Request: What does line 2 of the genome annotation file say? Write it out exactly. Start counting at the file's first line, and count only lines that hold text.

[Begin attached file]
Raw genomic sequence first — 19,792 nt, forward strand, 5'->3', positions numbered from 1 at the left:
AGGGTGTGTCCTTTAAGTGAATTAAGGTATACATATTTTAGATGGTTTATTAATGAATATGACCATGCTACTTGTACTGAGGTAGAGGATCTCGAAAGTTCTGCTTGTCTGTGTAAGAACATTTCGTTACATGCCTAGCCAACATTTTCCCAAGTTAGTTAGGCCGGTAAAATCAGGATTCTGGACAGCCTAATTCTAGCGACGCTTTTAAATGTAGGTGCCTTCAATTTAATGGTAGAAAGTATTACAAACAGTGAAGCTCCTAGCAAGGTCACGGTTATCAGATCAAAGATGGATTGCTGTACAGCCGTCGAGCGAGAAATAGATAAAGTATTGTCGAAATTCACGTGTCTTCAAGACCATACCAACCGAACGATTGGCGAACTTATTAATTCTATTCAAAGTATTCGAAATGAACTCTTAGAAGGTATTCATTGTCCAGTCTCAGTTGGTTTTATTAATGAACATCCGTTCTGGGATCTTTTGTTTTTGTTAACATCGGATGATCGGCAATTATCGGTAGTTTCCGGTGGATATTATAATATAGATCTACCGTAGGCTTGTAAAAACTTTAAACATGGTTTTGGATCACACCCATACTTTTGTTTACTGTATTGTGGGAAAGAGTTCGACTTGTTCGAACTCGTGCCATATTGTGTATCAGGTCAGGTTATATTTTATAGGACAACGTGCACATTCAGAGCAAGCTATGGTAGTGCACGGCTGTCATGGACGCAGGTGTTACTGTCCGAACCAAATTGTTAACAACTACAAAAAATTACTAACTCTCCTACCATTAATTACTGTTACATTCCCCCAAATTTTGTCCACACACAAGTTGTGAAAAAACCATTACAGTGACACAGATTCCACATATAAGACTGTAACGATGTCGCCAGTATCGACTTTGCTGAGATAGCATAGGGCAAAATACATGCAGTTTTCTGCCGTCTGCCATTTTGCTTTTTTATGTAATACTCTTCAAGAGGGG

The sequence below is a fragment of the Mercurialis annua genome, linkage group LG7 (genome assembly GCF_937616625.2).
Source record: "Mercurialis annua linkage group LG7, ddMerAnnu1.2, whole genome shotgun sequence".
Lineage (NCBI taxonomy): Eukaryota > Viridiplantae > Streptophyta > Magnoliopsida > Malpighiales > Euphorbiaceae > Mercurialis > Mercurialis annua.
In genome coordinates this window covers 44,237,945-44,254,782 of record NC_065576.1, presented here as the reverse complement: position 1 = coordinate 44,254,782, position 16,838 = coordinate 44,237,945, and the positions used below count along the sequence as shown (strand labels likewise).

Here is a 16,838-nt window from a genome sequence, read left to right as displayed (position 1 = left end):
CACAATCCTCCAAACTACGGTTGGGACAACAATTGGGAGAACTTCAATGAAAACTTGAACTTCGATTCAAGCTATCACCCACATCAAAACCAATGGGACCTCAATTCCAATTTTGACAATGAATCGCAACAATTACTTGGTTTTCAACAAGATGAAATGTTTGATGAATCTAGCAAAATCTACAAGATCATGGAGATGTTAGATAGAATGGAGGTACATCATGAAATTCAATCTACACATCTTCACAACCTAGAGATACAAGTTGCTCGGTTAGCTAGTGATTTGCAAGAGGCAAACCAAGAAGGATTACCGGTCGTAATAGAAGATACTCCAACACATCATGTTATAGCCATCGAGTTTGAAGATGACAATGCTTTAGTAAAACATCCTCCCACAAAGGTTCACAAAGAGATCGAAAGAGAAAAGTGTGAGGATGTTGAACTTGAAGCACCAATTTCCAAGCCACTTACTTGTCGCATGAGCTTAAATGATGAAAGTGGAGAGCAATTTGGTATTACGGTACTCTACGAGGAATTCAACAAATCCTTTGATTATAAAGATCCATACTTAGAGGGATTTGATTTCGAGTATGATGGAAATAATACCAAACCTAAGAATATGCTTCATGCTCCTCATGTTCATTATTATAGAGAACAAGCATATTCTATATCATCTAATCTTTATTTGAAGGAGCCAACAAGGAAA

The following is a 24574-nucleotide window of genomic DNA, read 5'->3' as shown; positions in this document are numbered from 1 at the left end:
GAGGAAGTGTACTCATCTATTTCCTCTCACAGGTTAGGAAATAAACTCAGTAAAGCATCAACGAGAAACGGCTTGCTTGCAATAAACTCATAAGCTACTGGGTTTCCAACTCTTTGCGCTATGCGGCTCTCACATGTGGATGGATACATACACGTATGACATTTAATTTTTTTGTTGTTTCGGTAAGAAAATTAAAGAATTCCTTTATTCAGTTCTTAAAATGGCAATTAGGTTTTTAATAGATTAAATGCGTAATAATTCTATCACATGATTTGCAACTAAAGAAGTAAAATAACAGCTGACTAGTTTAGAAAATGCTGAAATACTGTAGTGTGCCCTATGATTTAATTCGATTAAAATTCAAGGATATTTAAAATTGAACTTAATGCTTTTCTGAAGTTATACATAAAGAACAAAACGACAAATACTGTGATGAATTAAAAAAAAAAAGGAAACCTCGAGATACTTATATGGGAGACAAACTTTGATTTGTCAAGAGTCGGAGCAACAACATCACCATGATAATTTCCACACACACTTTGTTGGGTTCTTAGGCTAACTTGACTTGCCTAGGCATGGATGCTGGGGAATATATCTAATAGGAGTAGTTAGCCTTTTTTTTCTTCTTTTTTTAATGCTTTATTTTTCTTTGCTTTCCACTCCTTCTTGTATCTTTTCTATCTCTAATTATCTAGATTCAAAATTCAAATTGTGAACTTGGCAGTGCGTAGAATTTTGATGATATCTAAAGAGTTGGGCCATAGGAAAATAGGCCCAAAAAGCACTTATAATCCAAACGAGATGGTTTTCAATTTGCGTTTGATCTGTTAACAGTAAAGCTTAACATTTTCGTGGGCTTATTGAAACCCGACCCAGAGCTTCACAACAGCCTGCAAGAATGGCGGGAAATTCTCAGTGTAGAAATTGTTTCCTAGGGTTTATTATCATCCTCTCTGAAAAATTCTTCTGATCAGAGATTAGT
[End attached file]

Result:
AGGGTGTGTCCTTTAAGTGAATTAAGGTATACATATTTTAGATGGTTTATTAATGAATATGACCATGCTACTTGTACTGAGGTAGAGGATCTCGAAAGTTCTGCTTGTCTGTGTAAGAACATTTCGTTACATGCCTAGCCAACATTTTCCCAAGTTAGTTAGGCCGGTAAAATCAGGATTCTGGACAGCCTAATTCTAGCGACGCTTTTAAATGTAGGTGCCTTCAATTTAATGGTAGAAAGTATTACAAACAGTGAAGCTCCTAGCAAGGTCACGGTTATCAGATCAAAGATGGATTGCTGTACAGCCGTCGAGCGAGAAATAGATAAAGTATTGTCGAAATTCACGTGTCTTCAAGACCATACCAACCGAACGATTGGCGAACTTATTAATTCTATTCAAAGTATTCGAAATGAACTCTTAGAAGGTATTCATTGTCCAGTCTCAGTTGGTTTTATTAATGAACATCCGTTCTGGGATCTTTTGTTTTTGTTAACATCGGATGATCGGCAATTATCGGTAGTTTCCGGTGGATATTATAATATAGATCTACCGTAGGCTTGTAAAAACTTTAAACATGGTTTTGGATCACACCCATACTTTTGTTTACTGTATTGTGGGAAAGAGTTCGACTTGTTCGAACTCGTGCCATATTGTGTATCAGGTCAGGTTATATTTTATAGGACAACGTGCACATTCAGAGCAAGCTATGGTAGTGCACGGCTGTCATGGACGCAGGTGTTACTGTCCGAACCAAATTGTTAACAACTACAAAAAATTACTAACTCTCCTACCATTAATTACTGTTACATTCCCCCAAATTTTGTCCACACACAAGTTGTGAAAAAACCATTACAGTGACACAGATTCCACATATAAGACTGTAACGATGTCGCCAGTATCGACTTTGCTGAGATAGCATAGGGCAAAATACATGCAGTTTTCTGCCGTCTGCCATTTTGCTTTTTTATGTAATACTCTTCAAGAGGGG